the revelation that 39 per cent of grade 10 students (45 per cent in Toronto) failed either the reading or writing component of a literacy test came as quite a "shock' to the Minister of Education. But we can only assume she's feigning her surprise. In the next few weeks, when the Education Quality and Accountability Office (EQAO, which did the original test) releases the results for individual schools, you're likely to see what education experts have known for years: the overwhelming factor in explaining varying test scores is social class.
It's true you won't see the EQAO link the results to social class. As Brenda Protheroe, the chief assessment officer, says, "We have the data broken down by individual schools, but it hasn't been analyzed yet. Even if it had, our office doesn't have any contextual information to tie the data from specific schools to class.'
Nonetheless, an informal survey of high schools via info provided by OSSTF school reps reveals that scary pattern once again. While reps made me promise not to reveal the schools (they didn't want to take the heat for pre-empting the official release of results), the results are everything you might expect.
In one small east-end school where students are mostly poor, only 8 per cent passed. The results slowly climb as one ascends the class ladder. In one working-class and immigrant commercial high school with a predominance of girls, only 22 per cent passed.
In a neighbouring working-class collegiate in the east end, only 18 per cent passed. At four schools where gentrified inner-city yuppies rub shoulders with upwardly mobile immigrants, the results were all in the 70-per-cent range. Those in the affluent North Toronto district did that much better, with scores in the high 80-per-cent range. These were surpassed by four extremely affluent schools that scored in the 90-per-cent range.
It would be easy for high school teachers, who've only had the students with low scores for a year, to try to shift the blame to elementary teachers, who had them for nine. But they won't engage in buck-passing; teachers in both panels understand that teaching poor kids is very difficult.
Then there's the fact that T.O. has a number of ESL students who need, according to all the experts, at least seven years before they can "function' in English, and they will have difficulties for years longer. Thousands of refugee students who live throughout Toronto are in high schools due to their age but have often had only three or four years of uninterrupted schooling in El Salvador, Somalia or some other land.
It's a state of affairs that predates the Common Sense Revolution. It may not be their fault, but there's a lot the Tories could do about it. If they want to do more than just demoralize teachers or institute more rote learning, they could do what every reputable study recommends: fund early-childhood education, make junior kindergarten mandatory and decrease class sizes up to grade five.
They could put more money into ESL programs, raise the minimum wage and welfare rates and build housing to take the chaos out of poor people's lives that contributes so strongly to illiteracy rates. Illiteracy will not be cured by school uniforms or teachers-union-busting or any of the other conservative reforms that have flopped so dismally in the U.S..
With research by Stephen Wicary. Doug Little is a high school teacher.
The furor surrounding Ontario high-school students' apparent lack of literacy is a manufactured crisis, argues Robert Wright, a Trent University history professor who has completed a study of youth and their reading habits.The author of Hip And Trivial: Youth Culture, Book Publishing And The Greying Of Canadian Nationalism, Wright argues that young people have unprecedented literacy competence. And after a close reading of the province's recently released literacy scores for grade 10, which show that 39 per cent of Ontario grade 10 students failed either the reading or writing component of tests administered last October, he has whittled the number of students struggling to read and write down to fewer than one in five.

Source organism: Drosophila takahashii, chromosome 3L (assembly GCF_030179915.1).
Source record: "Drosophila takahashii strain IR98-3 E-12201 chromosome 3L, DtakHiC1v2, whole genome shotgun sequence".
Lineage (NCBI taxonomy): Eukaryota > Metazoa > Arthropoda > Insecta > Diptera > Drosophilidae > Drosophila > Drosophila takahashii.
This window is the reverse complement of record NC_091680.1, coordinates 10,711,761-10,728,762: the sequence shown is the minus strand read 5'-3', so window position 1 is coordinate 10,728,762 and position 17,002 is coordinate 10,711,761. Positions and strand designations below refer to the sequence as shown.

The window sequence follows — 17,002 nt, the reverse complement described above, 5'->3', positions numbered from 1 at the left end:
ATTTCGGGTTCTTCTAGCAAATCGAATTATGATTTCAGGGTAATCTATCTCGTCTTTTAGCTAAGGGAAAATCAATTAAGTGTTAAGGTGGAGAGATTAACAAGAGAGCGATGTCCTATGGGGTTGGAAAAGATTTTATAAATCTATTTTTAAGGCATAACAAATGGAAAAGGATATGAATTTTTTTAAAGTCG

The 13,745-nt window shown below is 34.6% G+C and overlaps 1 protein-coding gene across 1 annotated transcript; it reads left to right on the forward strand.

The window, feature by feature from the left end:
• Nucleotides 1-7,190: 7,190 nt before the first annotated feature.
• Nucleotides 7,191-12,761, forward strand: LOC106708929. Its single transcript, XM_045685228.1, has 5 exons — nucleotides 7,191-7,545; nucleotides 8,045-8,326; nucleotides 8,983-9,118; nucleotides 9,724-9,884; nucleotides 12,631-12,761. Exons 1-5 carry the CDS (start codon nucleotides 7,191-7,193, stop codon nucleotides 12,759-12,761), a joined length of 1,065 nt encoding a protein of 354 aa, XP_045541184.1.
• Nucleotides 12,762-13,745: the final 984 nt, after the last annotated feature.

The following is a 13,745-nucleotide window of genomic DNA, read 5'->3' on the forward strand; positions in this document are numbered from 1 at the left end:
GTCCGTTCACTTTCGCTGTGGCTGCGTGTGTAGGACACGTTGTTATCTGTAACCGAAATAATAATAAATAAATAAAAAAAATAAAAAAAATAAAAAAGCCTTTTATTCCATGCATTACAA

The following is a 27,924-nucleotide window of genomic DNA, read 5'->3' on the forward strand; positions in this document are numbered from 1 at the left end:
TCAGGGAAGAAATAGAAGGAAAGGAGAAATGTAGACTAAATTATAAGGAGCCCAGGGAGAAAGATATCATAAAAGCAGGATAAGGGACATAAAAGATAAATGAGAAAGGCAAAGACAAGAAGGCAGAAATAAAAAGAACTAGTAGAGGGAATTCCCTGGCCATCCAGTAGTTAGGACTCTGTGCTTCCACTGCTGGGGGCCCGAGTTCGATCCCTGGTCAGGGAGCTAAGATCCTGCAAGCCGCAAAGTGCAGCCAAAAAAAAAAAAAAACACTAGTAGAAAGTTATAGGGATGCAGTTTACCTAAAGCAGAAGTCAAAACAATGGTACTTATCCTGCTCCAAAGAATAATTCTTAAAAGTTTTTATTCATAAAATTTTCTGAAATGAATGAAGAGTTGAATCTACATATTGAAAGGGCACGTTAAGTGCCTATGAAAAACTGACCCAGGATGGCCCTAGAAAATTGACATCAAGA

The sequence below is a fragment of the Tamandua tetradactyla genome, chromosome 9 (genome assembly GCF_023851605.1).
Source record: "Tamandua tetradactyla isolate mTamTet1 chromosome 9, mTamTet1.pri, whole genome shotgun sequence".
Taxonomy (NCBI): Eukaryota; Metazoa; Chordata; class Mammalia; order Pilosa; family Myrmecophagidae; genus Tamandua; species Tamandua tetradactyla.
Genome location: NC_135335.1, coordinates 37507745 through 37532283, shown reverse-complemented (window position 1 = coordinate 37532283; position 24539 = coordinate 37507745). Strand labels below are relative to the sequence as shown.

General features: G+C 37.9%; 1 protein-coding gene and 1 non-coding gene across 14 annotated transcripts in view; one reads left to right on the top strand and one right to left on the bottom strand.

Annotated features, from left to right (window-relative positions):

Only 13 per cent of students failed both, he points out. More importantly, 10 per cent of stu-dents didn't write the test at all, although their numbers were included in the totals. Their absenteeism brings the failure rate down to 29 per cent.
Further, he points out, the test had very stringent rules. "Thirty-five per cent of those students failed because they didn't follow instructions," says Wright. "If students were asked to write three paragraphs but instead wrote two or four, they failed, regardless of the quality of their prose."
Doing the math leaves a final failure rate of slightly less than 19 per cent. Of course, that number still includes tests written by ESL and special education students, groups Wright says will lag behind.
"Even if the results are accurate, they are entirely in keeping with other established youth literacy data," says Wright. "If they aren't accurate -- and I believe the element of student sabotage alone (many students were told the test didn't count) calls them into question -- then I predict that next year's test-takers will astound us all."
Wright says he was surprised to see comments from an assessment officer with the Education Quality and Accountability Office suggesting students had the most difficulty following non-literary passages.
"What worries me is that the EQAO believes that students need more help in working with "summaries and opinions and reports.' As a humanities professor, not only would I rather see young people reading novels instead of bank statements, but I'd also emphasize that literary reading is what makes a person become a life-long reader.
"If the goal of educating youth in literacy practices is to inspire them to read and heighten their comfort with print culture, then our teachers are doing their job.
by STEPHEN WICARY